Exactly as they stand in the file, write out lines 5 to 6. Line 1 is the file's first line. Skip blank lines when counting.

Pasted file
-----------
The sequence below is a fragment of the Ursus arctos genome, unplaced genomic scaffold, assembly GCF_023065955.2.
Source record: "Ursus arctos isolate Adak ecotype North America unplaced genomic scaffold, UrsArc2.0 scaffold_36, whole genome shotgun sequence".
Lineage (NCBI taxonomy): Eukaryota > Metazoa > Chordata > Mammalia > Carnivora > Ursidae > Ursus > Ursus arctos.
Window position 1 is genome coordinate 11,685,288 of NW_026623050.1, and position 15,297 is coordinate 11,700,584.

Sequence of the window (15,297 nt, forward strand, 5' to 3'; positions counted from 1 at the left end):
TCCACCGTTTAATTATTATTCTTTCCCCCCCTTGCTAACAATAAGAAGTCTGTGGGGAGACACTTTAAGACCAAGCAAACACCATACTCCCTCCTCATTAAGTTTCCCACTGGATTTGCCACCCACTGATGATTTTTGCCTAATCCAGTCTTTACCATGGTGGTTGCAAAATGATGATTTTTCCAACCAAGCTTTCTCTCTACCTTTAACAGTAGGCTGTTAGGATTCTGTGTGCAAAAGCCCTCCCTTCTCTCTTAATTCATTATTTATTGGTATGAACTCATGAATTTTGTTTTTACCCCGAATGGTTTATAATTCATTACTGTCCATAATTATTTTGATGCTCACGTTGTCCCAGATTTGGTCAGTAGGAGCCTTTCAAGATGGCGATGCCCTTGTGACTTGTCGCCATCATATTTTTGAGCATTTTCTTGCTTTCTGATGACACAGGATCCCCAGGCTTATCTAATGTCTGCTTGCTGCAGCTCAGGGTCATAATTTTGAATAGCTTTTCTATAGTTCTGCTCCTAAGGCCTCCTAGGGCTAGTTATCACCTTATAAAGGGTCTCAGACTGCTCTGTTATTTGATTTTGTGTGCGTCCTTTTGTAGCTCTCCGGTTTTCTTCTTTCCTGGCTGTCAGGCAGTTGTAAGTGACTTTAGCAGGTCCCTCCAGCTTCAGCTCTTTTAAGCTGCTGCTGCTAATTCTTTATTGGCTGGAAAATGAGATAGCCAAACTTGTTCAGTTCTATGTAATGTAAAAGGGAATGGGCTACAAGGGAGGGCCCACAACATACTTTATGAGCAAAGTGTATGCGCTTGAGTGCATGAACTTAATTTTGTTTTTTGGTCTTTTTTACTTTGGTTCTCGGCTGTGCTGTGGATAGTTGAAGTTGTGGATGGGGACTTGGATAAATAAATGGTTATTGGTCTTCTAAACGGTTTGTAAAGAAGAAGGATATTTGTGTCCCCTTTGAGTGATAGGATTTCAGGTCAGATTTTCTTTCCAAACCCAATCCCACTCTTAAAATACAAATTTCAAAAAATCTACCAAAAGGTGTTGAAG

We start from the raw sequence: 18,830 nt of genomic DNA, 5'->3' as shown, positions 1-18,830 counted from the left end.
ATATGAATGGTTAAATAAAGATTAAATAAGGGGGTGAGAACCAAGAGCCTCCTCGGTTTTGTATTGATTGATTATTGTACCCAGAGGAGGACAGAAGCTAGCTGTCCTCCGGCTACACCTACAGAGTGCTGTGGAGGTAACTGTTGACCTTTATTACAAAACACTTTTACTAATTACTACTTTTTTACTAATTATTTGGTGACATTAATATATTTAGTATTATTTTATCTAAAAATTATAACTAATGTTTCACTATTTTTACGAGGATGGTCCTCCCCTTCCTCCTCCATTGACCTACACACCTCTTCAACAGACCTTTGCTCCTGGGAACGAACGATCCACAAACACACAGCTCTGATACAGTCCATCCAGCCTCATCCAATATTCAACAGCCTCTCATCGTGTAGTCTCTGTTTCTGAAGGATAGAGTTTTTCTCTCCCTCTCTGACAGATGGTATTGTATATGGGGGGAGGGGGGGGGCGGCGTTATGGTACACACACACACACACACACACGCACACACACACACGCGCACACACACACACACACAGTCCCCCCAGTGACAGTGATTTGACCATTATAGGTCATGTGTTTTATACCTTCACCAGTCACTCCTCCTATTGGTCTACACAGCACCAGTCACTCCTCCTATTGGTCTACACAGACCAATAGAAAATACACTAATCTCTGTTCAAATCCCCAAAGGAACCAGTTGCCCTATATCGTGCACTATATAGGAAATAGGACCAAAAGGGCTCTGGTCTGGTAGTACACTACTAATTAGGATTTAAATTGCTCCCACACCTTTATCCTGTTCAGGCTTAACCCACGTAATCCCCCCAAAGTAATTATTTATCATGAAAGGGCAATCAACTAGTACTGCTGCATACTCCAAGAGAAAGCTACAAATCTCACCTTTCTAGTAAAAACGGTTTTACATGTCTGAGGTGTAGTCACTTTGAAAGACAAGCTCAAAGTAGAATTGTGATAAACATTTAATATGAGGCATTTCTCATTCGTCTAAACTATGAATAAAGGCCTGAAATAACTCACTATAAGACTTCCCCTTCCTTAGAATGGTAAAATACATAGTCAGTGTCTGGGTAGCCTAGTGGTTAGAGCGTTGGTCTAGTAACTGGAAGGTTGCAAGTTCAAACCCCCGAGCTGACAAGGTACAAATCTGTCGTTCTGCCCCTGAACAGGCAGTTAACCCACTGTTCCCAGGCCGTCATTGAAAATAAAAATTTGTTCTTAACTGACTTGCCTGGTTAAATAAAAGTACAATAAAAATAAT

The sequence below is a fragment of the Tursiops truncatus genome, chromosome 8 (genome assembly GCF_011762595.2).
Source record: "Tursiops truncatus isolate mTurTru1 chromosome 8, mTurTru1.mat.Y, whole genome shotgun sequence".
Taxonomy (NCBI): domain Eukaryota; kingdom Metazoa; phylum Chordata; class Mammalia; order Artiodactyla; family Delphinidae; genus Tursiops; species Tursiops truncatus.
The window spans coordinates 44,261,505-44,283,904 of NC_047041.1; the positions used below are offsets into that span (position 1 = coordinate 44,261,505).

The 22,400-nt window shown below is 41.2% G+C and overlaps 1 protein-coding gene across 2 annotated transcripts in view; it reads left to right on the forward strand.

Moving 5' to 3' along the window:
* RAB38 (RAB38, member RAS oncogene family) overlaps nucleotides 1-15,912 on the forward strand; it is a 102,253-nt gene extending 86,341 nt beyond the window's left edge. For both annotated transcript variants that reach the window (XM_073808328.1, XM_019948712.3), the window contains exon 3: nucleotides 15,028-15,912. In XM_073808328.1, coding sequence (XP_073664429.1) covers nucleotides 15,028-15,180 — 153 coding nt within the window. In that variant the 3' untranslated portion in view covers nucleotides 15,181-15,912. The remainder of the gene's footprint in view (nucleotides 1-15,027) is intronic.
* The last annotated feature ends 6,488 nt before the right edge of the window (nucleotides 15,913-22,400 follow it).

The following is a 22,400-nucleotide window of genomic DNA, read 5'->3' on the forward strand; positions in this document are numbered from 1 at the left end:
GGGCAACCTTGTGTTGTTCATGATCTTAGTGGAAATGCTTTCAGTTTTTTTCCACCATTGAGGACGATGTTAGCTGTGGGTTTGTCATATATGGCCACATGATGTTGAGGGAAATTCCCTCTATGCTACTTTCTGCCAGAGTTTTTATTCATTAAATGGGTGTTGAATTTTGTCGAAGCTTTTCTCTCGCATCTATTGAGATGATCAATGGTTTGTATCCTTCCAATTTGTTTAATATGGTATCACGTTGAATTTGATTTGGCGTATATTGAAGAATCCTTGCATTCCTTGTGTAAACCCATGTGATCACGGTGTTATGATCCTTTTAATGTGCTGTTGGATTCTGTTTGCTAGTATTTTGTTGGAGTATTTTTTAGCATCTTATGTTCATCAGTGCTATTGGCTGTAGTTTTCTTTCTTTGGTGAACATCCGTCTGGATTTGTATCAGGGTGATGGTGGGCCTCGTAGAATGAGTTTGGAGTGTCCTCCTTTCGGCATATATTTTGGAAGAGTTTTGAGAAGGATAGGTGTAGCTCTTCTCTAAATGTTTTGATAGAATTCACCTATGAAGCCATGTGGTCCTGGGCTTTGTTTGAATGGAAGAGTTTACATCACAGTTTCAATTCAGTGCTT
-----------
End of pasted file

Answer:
Sequence of the window (15,297 nt, forward strand, 5' to 3'; positions counted from 1 at the left end):
TCCACCGTTTAATTATTATTCTTTCCCCCCCTTGCTAACAATAAGAAGTCTGTGGGGAGACACTTTAAGACCAAGCAAACACCATACTCCCTCCTCATTAAGTTTCCCACTGGATTTGCCACCCACTGATGATTTTTGCCTAATCCAGTCTTTACCATGGTGGTTGCAAAATGATGATTTTTCCAACCAAGCTTTCTCTCTACCTTTAACAGTAGGCTGTTAGGATTCTGTGTGCAAAAGCCCTCCCTTCTCTCTTAATTCATTATTTATTGGTATGAACTCATGAATTTTGTTTTTACCCCGAATGGTTTATAATTCATTACTGTCCATAATTATTTTGATGCTCACGTTGTCCCAGATTTGGTCAGTAGGAGCCTTTCAAGATGGCGATGCCCTTGTGACTTGTCGCCATCATATTTTTGAGCATTTTCTTGCTTTCTGATGACACAGGATCCCCAGGCTTATCTAATGTCTGCTTGCTGCAGCTCAGGGTCATAATTTTGAATAGCTTTTCTATAGTTCTGCTCCTAAGGCCTCCTAGGGCTAGTTATCACCTTATAAAGGGTCTCAGACTGCTCTGTTATTTGATTTTGTGTGCGTCCTTTTGTAGCTCTCCGGTTTTCTTCTTTCCTGGCTGTCAGGCAGTTGTAAGTGACTTTAGCAGGTCCCTCCAGCTTCAGCTCTTTTAAGCTGCTGCTGCTAATTCTTTATTGGCTGGAAAATGAGATAGCCAAACTTGTTCAGTTCTATGTAATGTAAAAGGGAATGGGCTACAAGGGAGGGCCCACAACATACTTTATGAGCAAAGTGTATGCGCTTGAGTGCATGAACTTAATTTTGTTTTTTGGTCTTTTTTACTTTGGTTCTCGGCTGTGCTGTGGATAGTTGAAGTTGTGGATGGGGACTTGGATAAATAAATGGTTATTGGTCTTCTAAACGGTTTGTAAAGAAGAAGGATATTTGTGTCCCCTTTGAGTGATAGGATTTCAGGTCAGATTTTCTTTCCAAACCCAATCCCACTCTTAAAATACAAATTTCAAAAAATCTACCAAAAGGTGTTGAAG